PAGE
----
CHEYENNE, Wyo. — Republican U.S. Sen. John Barrasso faced nominal opposition and U.S. Rep. Cynthia Lummis was unopposed in Wyoming party primaries Tuesday that also promised to maintain the GOP's dominance in the state Legislature next year.
Barrasso, who is running for re-election for the first time, is gaining power in Washington as chairman of the Senate Republican Party Committee. A surgeon, Barrasso has made his mark as a leading opponent of the federal health care overhaul. He is opposed by Emmett A. Mavy of Alpine, a management consultant, and Thomas Bleming of Lusk, a self-described "soldier of fortune."
Tim Chestnut of Laramie, an Albany County commissioner, perennial candidate Al Hamburg of Torrington and William Bryk, a New York attorney who has filed as a protest candidate in several states, were seeking the Democratic bid to challenge Barrasso. Party activists said Chestnut was favored to win Tuesday.
Lummis has served in the U.S. House since 2008. In November, she will face Democrat Chris Henrichsen, a political science instructor from Casper, who also was unopposed Tuesday. Henrichsen ran on a platform of representing working families while distancing himself from the national Democratic Party.
In state legislative races, Republican primary candidates far outnumbered Democratic contenders — underscoring the weakness of the Democratic Party in this overwhelmingly Republican state and signaling that the GOP will keep its control of both chambers next year.
Republicans outnumber Democrats 26-4 in the Senate and 50-10 in the House. Out of 15 Wyoming State Senate seats being contested Tuesday, Republicans ran in 14 primary races and Democrats just three. Republicans were running in 57 of 60 House primary races and Democrats in 22.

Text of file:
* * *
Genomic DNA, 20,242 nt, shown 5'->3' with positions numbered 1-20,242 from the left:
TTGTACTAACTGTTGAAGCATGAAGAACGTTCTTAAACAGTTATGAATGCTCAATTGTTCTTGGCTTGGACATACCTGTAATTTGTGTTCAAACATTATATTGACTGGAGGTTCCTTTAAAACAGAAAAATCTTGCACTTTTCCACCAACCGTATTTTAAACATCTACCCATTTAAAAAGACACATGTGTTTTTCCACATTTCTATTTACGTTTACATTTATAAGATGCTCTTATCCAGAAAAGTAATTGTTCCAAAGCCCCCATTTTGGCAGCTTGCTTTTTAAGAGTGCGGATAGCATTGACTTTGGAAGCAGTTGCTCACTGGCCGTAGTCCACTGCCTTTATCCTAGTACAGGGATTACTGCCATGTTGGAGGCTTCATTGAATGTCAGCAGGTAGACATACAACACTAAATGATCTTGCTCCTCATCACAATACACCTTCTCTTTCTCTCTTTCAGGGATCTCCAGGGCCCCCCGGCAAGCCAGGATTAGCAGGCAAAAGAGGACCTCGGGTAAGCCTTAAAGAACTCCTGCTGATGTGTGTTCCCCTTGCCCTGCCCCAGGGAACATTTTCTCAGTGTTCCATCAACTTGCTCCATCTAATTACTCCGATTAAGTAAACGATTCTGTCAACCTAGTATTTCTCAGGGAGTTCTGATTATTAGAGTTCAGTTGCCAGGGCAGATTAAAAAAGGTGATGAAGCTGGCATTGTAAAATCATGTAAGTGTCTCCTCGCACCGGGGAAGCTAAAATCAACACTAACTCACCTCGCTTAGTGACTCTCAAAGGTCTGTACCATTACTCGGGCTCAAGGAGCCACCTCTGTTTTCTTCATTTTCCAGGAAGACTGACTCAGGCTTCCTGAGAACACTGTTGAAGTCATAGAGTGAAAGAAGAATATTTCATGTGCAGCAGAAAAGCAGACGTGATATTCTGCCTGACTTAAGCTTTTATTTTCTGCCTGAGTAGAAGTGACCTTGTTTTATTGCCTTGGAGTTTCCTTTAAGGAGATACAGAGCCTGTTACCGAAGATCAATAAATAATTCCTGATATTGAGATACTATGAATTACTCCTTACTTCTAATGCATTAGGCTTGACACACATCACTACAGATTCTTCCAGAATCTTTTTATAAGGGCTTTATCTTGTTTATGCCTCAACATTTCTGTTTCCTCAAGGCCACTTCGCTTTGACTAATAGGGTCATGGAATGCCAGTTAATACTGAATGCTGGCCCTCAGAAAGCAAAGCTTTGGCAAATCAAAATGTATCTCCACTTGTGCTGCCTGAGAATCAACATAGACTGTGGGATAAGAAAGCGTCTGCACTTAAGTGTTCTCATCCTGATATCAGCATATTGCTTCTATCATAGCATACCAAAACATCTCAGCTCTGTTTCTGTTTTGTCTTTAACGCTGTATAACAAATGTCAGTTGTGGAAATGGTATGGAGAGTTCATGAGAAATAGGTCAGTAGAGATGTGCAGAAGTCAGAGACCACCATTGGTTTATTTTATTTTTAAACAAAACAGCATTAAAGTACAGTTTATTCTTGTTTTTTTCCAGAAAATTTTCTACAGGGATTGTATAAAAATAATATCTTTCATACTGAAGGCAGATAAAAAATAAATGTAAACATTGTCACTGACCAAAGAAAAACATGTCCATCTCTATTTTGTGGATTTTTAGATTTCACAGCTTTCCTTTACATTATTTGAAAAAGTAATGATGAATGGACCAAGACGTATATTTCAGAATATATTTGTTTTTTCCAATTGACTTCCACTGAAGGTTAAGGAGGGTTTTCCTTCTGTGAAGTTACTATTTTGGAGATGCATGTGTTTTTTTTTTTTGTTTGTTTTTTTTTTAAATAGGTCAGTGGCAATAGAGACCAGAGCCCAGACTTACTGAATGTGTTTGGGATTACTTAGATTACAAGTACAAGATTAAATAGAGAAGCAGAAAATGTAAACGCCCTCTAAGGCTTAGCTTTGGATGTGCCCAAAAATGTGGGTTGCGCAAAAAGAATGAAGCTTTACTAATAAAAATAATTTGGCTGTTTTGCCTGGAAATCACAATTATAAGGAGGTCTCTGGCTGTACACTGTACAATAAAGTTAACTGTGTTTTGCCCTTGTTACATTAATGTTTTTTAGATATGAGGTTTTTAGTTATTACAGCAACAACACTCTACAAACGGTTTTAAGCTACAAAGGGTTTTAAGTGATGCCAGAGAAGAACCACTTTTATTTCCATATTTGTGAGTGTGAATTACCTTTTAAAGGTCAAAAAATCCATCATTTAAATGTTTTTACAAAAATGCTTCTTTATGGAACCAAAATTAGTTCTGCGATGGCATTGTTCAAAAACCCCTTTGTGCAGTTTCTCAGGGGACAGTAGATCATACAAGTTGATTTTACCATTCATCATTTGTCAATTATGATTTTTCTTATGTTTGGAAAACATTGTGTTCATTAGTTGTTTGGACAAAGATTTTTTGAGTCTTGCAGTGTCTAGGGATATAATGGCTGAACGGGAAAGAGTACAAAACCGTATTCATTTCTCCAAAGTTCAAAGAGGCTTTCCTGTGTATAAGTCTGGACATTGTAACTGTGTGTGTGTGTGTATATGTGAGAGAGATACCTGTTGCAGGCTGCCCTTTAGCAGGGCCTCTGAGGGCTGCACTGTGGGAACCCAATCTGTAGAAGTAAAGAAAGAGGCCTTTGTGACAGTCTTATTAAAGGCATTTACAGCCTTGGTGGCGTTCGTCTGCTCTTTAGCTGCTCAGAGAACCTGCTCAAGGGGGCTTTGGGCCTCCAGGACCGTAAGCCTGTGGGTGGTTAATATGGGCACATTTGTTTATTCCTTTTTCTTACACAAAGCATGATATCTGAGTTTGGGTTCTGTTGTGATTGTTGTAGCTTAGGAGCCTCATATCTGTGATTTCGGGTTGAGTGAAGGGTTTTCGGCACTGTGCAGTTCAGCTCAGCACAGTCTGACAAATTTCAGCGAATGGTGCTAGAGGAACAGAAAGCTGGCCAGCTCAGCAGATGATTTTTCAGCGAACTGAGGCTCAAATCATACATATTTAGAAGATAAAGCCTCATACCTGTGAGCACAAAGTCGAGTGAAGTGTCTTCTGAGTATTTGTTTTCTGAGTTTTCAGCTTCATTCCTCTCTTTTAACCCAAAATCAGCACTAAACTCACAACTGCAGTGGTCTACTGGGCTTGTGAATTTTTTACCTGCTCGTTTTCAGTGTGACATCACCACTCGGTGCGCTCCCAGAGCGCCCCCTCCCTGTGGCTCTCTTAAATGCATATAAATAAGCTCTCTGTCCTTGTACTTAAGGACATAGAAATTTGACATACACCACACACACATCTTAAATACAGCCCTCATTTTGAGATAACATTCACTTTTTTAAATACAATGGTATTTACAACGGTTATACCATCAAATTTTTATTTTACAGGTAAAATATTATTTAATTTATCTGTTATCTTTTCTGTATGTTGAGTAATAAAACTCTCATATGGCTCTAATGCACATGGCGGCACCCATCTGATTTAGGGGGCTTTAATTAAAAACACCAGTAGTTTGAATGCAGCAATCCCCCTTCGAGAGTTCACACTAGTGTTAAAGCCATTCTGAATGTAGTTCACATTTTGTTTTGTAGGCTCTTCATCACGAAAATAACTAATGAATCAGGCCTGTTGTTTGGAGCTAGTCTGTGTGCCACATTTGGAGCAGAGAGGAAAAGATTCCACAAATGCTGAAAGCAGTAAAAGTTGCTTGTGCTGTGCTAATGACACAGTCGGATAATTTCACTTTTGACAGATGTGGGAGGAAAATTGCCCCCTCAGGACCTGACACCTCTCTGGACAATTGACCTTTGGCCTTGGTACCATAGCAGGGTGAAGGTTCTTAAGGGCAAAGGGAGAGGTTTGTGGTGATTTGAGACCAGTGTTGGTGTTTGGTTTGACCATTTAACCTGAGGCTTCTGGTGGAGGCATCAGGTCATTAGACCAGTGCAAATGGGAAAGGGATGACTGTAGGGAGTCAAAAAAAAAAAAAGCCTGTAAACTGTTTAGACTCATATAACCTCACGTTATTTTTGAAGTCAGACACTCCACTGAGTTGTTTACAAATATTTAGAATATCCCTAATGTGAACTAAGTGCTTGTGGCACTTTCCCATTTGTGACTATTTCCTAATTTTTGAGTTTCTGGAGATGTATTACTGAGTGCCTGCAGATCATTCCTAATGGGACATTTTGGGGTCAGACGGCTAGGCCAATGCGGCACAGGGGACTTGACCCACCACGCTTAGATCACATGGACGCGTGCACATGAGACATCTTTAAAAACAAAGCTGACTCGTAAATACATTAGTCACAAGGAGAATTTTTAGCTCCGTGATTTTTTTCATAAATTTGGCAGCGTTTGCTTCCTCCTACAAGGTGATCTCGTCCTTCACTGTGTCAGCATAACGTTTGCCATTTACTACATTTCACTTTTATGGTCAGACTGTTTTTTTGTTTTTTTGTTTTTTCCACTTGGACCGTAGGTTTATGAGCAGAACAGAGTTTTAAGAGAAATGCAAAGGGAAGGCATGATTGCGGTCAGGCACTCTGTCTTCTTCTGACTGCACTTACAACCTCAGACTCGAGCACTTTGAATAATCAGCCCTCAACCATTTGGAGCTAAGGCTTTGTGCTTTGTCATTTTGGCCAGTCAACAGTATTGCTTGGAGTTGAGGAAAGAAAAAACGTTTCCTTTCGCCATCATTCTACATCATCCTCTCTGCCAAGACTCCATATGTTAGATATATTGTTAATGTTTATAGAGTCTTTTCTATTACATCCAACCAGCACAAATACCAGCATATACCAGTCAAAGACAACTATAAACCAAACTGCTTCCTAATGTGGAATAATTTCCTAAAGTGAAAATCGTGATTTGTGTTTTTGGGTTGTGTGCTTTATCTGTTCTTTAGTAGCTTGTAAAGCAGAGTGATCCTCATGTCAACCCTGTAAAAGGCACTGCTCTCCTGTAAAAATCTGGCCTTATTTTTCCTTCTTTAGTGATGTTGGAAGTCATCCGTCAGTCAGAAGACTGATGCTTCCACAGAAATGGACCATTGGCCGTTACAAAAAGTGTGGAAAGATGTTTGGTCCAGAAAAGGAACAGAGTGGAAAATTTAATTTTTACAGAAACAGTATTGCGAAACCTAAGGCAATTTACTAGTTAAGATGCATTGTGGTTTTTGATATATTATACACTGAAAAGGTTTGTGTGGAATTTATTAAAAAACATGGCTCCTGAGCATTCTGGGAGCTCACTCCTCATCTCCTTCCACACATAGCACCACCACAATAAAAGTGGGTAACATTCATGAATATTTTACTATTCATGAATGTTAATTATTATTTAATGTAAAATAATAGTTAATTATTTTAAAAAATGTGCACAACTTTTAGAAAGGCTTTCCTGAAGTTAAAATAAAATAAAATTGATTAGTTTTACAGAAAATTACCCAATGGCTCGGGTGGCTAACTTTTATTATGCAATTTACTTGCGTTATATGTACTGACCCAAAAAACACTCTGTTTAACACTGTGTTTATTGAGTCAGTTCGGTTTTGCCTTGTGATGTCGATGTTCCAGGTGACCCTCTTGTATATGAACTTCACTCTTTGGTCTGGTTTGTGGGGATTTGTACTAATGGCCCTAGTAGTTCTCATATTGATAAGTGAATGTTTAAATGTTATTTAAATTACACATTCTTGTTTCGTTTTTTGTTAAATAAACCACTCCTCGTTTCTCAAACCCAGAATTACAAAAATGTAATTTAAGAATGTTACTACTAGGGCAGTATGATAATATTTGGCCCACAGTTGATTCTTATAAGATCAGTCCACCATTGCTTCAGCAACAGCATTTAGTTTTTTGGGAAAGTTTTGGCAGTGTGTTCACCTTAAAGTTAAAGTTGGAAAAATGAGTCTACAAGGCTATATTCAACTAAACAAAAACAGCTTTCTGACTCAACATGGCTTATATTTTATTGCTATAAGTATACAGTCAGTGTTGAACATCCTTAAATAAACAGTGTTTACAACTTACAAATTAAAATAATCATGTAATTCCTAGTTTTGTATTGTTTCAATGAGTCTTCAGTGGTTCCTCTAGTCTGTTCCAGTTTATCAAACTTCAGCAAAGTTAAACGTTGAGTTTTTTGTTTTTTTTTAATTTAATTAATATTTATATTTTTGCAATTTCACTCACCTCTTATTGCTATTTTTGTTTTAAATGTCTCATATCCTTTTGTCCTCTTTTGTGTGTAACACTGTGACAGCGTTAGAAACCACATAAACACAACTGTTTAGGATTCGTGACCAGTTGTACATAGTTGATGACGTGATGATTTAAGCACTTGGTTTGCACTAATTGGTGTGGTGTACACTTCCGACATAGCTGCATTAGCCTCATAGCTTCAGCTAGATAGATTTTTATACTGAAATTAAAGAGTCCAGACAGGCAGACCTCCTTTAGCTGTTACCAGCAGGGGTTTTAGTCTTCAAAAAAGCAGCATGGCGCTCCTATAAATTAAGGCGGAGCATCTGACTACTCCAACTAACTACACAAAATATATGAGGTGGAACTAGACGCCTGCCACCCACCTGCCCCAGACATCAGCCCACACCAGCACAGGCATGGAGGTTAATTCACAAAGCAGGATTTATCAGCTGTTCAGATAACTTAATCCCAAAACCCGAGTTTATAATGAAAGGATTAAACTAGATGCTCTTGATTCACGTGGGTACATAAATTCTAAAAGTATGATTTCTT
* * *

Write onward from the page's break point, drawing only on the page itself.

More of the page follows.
Democrats last controlled both houses of the Wyoming Legislature in 1936, according to the Wyoming Secretary of State's website.
Some of the hardest-fought campaigns featured veteran Republican incumbents and conservative challengers.
Sen. Charles Scott, R-Casper, the longest serving member of the Legislature, faced an aggressive primary challenge from Rep. Bob Brechtel of Casper in a race dominated by discussion of abortion and the federal health care law.
Brechtel pushed legislation unsuccessfully in recent years that sought to restrict access to abortion services. He also noted in his campaign that Scott, chairman of the Labor Health and Social Services Committee, effectively killed a Brechtel bill that would have made it a crime for any state employee to implement the Affordable Care Act.
Scott, who was first elected to the House in 1979, said in an interview Monday that he killed Brechtel's bill because he thought it would make the state look extreme and silly. Brechtel couldn't be reached for comment on Monday.